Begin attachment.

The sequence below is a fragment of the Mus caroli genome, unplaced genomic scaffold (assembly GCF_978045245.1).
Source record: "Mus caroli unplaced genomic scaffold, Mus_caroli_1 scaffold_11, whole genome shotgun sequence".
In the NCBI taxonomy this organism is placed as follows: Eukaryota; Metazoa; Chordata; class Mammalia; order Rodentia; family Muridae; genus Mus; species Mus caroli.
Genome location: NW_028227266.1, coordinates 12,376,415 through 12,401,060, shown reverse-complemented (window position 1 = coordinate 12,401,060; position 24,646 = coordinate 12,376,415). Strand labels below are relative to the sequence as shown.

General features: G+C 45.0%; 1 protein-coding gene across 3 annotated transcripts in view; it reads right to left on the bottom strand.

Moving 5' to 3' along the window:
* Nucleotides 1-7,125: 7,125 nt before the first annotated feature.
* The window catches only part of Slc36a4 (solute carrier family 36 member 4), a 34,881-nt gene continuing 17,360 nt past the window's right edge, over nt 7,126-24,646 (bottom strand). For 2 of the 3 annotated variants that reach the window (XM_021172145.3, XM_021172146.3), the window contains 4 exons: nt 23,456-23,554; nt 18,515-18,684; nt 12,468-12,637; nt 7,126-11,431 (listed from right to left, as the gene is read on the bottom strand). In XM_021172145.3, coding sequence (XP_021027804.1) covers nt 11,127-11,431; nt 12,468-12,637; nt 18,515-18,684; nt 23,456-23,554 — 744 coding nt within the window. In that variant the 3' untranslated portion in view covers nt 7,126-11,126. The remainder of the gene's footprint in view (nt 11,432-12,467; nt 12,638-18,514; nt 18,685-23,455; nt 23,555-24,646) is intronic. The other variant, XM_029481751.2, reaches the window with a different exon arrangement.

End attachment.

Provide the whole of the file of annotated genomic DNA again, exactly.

The sequence below is a fragment of the Mus caroli genome, unplaced genomic scaffold (assembly GCF_978045245.1).
Source record: "Mus caroli unplaced genomic scaffold, Mus_caroli_1 scaffold_11, whole genome shotgun sequence".
In the NCBI taxonomy this organism is placed as follows: Eukaryota; Metazoa; Chordata; class Mammalia; order Rodentia; family Muridae; genus Mus; species Mus caroli.
Genome location: NW_028227266.1, coordinates 12,376,415 through 12,401,060, shown reverse-complemented (window position 1 = coordinate 12,401,060; position 24,646 = coordinate 12,376,415). Strand labels below are relative to the sequence as shown.

General features: G+C 45.0%; 1 protein-coding gene across 3 annotated transcripts in view; it reads right to left on the bottom strand.

Moving 5' to 3' along the window:
* Nucleotides 1-7,125: 7,125 nt before the first annotated feature.
* The window catches only part of Slc36a4 (solute carrier family 36 member 4), a 34,881-nt gene continuing 17,360 nt past the window's right edge, over nt 7,126-24,646 (bottom strand). For 2 of the 3 annotated variants that reach the window (XM_021172145.3, XM_021172146.3), the window contains 4 exons: nt 23,456-23,554; nt 18,515-18,684; nt 12,468-12,637; nt 7,126-11,431 (listed from right to left, as the gene is read on the bottom strand). In XM_021172145.3, coding sequence (XP_021027804.1) covers nt 11,127-11,431; nt 12,468-12,637; nt 18,515-18,684; nt 23,456-23,554 — 744 coding nt within the window. In that variant the 3' untranslated portion in view covers nt 7,126-11,126. The remainder of the gene's footprint in view (nt 11,432-12,467; nt 12,638-18,514; nt 18,685-23,455; nt 23,555-24,646) is intronic. The other variant, XM_029481751.2, reaches the window with a different exon arrangement.